The Illinois Supreme Court has made it easier for co-parents suffering high conflict relationships.
With the adoption of Illinois Supreme Court Rule 909, courts can now require parents to use a parenting coordinator to resolve ongoing parenting disagreements.
Rule 909 defines “parenting coordination” as “a child-focused alternative dispute resolution process conducted by a licensed mental health or family law professional, which combines assessment, education, case management, conflict management, dispute resolution, and decision-making functions. Parenting coordination is for co-parents who are unable or unwilling to cooperate in making parenting decisions, communicate effectively with regard to issues involving their children, implementing comply with parenting agreements and orders, or shield their children from the impact of parental conflict.”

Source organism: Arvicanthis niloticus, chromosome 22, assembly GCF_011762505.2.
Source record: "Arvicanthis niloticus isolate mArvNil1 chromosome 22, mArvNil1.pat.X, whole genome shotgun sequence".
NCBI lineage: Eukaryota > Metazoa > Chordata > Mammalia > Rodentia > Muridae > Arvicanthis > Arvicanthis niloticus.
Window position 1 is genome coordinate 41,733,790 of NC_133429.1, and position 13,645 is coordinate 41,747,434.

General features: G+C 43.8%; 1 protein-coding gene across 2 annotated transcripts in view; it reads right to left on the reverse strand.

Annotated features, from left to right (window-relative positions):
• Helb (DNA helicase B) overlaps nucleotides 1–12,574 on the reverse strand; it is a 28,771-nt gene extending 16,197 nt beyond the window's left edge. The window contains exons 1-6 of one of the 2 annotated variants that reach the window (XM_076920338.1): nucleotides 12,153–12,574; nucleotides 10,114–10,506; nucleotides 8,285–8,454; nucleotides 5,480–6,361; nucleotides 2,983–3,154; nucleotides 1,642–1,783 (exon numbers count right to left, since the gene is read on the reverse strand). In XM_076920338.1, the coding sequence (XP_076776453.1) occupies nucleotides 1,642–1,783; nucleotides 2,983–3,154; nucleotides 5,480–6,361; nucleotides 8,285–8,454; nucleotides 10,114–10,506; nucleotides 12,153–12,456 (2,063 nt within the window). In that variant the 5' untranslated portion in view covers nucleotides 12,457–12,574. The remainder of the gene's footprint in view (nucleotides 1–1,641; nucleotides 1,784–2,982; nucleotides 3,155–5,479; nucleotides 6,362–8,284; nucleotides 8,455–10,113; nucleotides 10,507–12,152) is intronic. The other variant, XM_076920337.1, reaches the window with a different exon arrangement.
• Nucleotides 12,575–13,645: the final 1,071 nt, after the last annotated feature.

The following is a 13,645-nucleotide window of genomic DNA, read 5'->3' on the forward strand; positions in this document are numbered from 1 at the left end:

In practice, when the court appoints a parenting coordinator, the parents can present any parenting disputes to the coordinator, who makes binding recommendations to resolve the dispute. While either parent could appeal to the court to override the parenting coordinator’s recommendation, courts will ordinarily defer to the parenting coordinator assuming normal protocol is followed.
While the new Supreme Court Rule allows a court to order a parenting coordinator over the objection of one of the parties, our firm has used parenting coordinators with some regularity by agreement. We find parenting coordination to be a pragmatic resource to manage high conflict relationships and keep people out of court.
Here is a link to Supreme Court Rule 909 which became effective May 24, 2023: Illinois Supreme Court Rule 909
If you have any questions about using a parenting coordinator, or managing high conflict parenting relationship, please call Peskind law firm at 630-444-0701 or go to our website for more information.